The Woman in Black (2012) review

Looking back now, I think I must have seen my first “Hammer Horror” as a 12-year-old, when their trademark Gothic horror films from the 1950s and 1960s were shown as part of our town’s Saturday afternoon “Creature Feature” series. Hammer films such as HORROR OF DRACULA (1958) and THE CURSE OF FRANKENSTEIN (1957) were my first exposure to fright films, and for me it was absolutely love at first sight!

I simply couldn’t get enough of a menacing Christopher Lee or of those marvelous Hammer sets, with their flickering candles, creeping shadows and creaking floorboards. No one knew how to set the tone for scares like Hammer Films did. You could be certain that every journey up a dark staircase would end in delicious chills, and that something unspeakably horrible would be lurking behind every suspiciously locked door.

So I was thrilled when I learned a few years ago that Hammer Films was getting back into production again, and especially pleased when they announced plans for a remake of THE WOMAN IN BLACK (2012). I’d read Susan Hill’s scary 1983 novel and seen the affecting 1989 TV miniseries, and I’d even watched a marvelously creepy production of the stage play, so I couldn’t help but hope that Hammer would infuse some of their old-fashioned visual style and atmosphere into the newest incarnation of the story.

In that particular regard, my wishes were granted beyond my wildest dreams. THE WOMAN IN BLACK is a visual feast for the eyes of every old school horror fan. It is chock full of moody set decoration, gloomy period atmosphere and the most exquisitely designed lighting, shadows, and sound effects. The house, the marsh, the costumes, the cinematography, the music; all are carefully crafted to set the perfect stage for a traditional gothic horror tale.

And the tale itself, mildly reworked to incorporate a few new twists, is indeed a scary one. A widowed lawyer named Arthur Kipps is sent to the small town of Crythin Gifford to settle the affairs of one late Mrs. Alice Drablow. There he discovers a community living in fear of the spectre of woman attired in black mourning, whose fleeting appearances always herald death. Kipps takes it upon himself to discover the secret of the woman in black’s identity and her reasons for seeking dreadful revenge, and although he ends up finding the answers in the marshes surrounding moldy old Eel Marsh House, he also finds that he is not immune to the ghost’s curse.

With marvelous direction by James Watkins, a decent ghost story, and excellent haunted house atmosphere, the only real flaw I could find in the film was the choice of Daniel Radcliffe as Kipps. As practically everyone on the planet knows, Radcliffe was cast as Harry Potter when he was 11 years old, and inhabited that role in the HP universe for the next 10 years. Even though I am not a Potter aficionado, having only read the first book under duress and seen just two of the movies, I really have no problem with Radcliffe as an actor. It’s simply that, now 21, he looks far too young to be a working lawyer as well as the father of a 4-year-old as is called for in this movie. And unfortunately, the one-note role does not allow Radcliffe to exhibit an emotional range much beyond fear or puzzlement, so although he does well with what is written, he is not called upon to develop his character beyond that. There exists a very fleeting introduction at the beginning of the film that I think could have been elaborated on, and which might have given the character more depth. This casting is not terrible flaw, but an older actor might have been a better fit. Radcliffe’s fame will certainly put tweens in the seats, however.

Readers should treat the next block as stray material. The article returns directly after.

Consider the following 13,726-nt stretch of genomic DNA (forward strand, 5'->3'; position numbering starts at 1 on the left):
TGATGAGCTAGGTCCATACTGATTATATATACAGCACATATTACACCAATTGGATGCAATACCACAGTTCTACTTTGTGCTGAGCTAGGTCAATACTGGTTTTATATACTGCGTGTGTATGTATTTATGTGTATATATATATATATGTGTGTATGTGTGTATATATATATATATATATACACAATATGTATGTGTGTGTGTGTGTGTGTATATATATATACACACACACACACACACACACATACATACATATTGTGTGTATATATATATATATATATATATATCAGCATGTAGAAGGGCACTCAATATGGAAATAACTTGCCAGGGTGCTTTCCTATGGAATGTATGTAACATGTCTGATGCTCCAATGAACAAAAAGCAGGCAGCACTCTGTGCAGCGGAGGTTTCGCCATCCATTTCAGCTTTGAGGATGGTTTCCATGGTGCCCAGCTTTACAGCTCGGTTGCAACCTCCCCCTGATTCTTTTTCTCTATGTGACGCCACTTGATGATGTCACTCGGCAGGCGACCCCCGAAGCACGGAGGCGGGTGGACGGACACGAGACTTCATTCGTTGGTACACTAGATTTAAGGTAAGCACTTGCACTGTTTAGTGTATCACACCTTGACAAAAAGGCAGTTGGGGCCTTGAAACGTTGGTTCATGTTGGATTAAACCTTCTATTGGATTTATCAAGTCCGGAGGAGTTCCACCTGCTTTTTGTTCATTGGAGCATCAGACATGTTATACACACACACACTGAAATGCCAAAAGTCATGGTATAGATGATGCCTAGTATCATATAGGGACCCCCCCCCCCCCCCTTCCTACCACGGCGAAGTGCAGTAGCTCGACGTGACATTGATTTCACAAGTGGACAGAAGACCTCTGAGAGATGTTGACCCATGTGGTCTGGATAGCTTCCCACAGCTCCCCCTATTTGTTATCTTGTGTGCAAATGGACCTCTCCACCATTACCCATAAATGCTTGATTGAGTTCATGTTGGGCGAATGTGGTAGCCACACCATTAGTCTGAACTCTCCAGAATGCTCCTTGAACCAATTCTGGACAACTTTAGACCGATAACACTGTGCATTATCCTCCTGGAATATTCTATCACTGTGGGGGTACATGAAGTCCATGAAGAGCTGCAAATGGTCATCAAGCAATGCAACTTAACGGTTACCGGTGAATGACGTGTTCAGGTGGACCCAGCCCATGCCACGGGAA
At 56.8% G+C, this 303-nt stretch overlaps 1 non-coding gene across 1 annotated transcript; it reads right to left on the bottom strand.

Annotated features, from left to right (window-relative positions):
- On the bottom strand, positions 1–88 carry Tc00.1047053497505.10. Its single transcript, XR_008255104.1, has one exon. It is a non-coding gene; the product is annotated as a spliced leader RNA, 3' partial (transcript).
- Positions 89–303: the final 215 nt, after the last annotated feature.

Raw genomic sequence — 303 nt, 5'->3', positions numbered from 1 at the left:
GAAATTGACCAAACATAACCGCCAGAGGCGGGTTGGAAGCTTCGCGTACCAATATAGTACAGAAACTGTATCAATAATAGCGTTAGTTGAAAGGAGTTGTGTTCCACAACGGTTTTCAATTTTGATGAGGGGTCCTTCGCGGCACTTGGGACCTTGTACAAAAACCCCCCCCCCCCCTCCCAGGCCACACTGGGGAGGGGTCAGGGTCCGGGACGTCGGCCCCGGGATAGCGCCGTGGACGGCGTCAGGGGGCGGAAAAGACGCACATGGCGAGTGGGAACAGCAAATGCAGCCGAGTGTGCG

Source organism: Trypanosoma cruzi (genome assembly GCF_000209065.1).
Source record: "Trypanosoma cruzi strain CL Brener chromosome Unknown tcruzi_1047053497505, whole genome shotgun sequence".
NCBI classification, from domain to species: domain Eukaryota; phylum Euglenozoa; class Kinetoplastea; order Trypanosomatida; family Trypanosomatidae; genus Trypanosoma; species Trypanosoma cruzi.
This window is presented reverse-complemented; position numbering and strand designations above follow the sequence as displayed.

Although there are quite a few deaths in this film, there’s no gore, slashing, or even much blood spilled, so SAW fanboys will be disappointed. But for those in search of a good-looking thriller, with a delightfully old-fashioned creepiness that will make the hair on the back of your neck stand up more than a few times, plus jump-in-your-seat frights, look no further. In that sense THE WOMAN IN BLACK fits the “Hammer Horror” mold beautifully. In fact, it’s just the sort of movie that will probably make some young kid fall in love with fright when they catch it on TV on some rainy Saturday afternoon in 10 year’s time.


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